NATO's response to Russia's invasion of Ukraine
NATO condemns in the strongest possible terms Russia's brutal and unprovoked war of aggression against Ukraine - which is an independent, peaceful and democratic country, and a close NATO partner. NATO and Allies continue to provide Ukraine with unprecedented levels of support, helping to uphold its fundamental right to self-defence.
This page contains information about NATO and its relationship with Ukraine, and the latest news on NATO and Allies’ responses to the ongoing war.
Frequently Asked Questions
NATO exists to defend its member countries and their one billion citizens. It does this by bringing together the governments and the armed forces of the 31 Allies, and by providing a security guarantee that an attack on one of them is an attack on all of them.
Yes. NATO Allies agreed at the 2008 Bucharest Summit that Ukraine will become a member of NATO, noting that its next step would be to submit an application to the Membership Action Plan (MAP), a NATO programme covering political, economic, defence, resource, security and legal reforms of aspirant countries. At the 2023 Vilnius Summit, Allies reaffirmed that Ukraine will become a member of NATO when Allies agree and when conditions are met. They removed the requirement for Ukraine to pursue a MAP, which will change Ukraine’s membership path from a two-step process to a one-step process.
NATO is helping Ukraine defend itself against Russia’s aggression by coordinating Ukraine’s requests for assistance and supporting Allies in the delivery of humanitarian and non-lethal aid. Through NATO, Allies have pledged EUR 500 million to meet Ukraine’s critical needs, including cold-weather clothing, body armour, fuel, transport vehicles, secure communications, combat rations, demining equipment and medical supplies.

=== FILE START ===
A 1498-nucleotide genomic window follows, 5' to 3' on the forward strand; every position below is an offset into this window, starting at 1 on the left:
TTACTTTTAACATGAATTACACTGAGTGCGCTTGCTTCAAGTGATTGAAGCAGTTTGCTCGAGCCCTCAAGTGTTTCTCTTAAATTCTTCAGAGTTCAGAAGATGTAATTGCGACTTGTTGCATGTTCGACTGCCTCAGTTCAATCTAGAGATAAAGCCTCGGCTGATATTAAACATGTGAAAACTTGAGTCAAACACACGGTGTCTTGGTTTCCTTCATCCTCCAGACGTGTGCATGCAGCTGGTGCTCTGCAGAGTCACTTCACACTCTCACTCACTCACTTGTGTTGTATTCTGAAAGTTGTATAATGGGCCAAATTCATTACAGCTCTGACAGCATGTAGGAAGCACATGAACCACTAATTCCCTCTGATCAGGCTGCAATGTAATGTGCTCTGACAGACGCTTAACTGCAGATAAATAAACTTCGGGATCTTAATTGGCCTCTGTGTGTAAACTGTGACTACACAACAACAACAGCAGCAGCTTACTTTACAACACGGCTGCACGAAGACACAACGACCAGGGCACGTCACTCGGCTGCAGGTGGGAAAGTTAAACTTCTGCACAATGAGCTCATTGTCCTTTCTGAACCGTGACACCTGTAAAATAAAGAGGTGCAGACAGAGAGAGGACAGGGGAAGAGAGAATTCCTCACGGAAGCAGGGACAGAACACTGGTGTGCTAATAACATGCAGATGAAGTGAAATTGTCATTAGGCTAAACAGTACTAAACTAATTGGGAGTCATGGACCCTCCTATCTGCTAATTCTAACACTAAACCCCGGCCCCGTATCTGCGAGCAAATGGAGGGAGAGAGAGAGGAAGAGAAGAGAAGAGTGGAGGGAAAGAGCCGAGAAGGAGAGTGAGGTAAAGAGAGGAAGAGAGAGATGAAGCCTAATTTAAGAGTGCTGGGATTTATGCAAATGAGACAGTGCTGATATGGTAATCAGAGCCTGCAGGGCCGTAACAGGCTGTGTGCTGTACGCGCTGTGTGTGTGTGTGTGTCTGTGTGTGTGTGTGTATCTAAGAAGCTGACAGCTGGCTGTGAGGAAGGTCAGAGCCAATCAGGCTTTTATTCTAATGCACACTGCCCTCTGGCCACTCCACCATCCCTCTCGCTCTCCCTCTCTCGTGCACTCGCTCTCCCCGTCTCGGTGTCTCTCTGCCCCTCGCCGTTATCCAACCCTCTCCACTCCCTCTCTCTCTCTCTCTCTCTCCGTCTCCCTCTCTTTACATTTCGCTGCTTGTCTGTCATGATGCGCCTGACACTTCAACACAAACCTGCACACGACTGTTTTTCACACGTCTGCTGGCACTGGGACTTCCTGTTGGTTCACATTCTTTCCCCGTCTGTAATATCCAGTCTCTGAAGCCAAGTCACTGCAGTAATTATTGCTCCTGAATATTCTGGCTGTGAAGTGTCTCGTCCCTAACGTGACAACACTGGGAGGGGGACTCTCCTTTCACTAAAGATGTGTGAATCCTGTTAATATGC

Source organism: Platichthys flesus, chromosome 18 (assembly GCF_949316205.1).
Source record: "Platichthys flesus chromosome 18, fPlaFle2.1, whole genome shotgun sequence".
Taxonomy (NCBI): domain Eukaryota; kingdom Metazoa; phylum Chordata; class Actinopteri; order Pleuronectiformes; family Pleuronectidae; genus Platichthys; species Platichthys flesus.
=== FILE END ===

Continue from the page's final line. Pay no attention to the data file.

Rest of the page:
In addition, Allies have committed to supporting Ukraine further with a multi-year assistance programme, which will help Ukraine transition from Soviet-era to NATO standards, training and doctrines; help rebuild Ukraine’s security and defence sector; and continue to cover critical needs. NATO has also upgraded political ties by establishing the NATO-Ukraine Council, a forum for crisis consultation and decision-making where all NATO members and Ukraine sit as equals.
More broadly, NATO’s Article 5 security guarantee and its ironclad promise of collective defence provides Allies with the confidence that they can send weapons to Ukraine without diminishing their own security. The Alliance’s well-established structure of common standards and interoperable systems is allowing Allies to provide equipment with the assurance that materiel transferred to Ukraine can be backfilled by compatible equipment from other Allies.
Individual NATO member countries are sending weapons, ammunition and many types of light and heavy military equipment, including anti-tank and air defence systems, howitzers, drones, tanks and fighter jets. Since the start of Russia’s full-scale invasion in February 2022, Allies have committed around EUR 100 billion in military aid to Ukraine. Around half has come from the United States and the other half from European Allies and Canada.. Allied forces are also training Ukrainian troops to use this equipment. All of this is making a difference on the battlefield every day, helping Ukraine to uphold its right of self-defence, which is enshrined in the United Nations Charter.
Furthermore, Allies are providing billions of euros of financial assistance to Ukraine. Many Allies are also providing humanitarian aid to civilians and hosting millions of Ukrainian refugees. Allies are working with relevant stakeholders in the international community to hold accountable all those responsible for war crimes, including conflict-related sexual violence. Allies have also worked closely to support international efforts to enable exports of Ukrainian grain and to alleviate the global food crisis.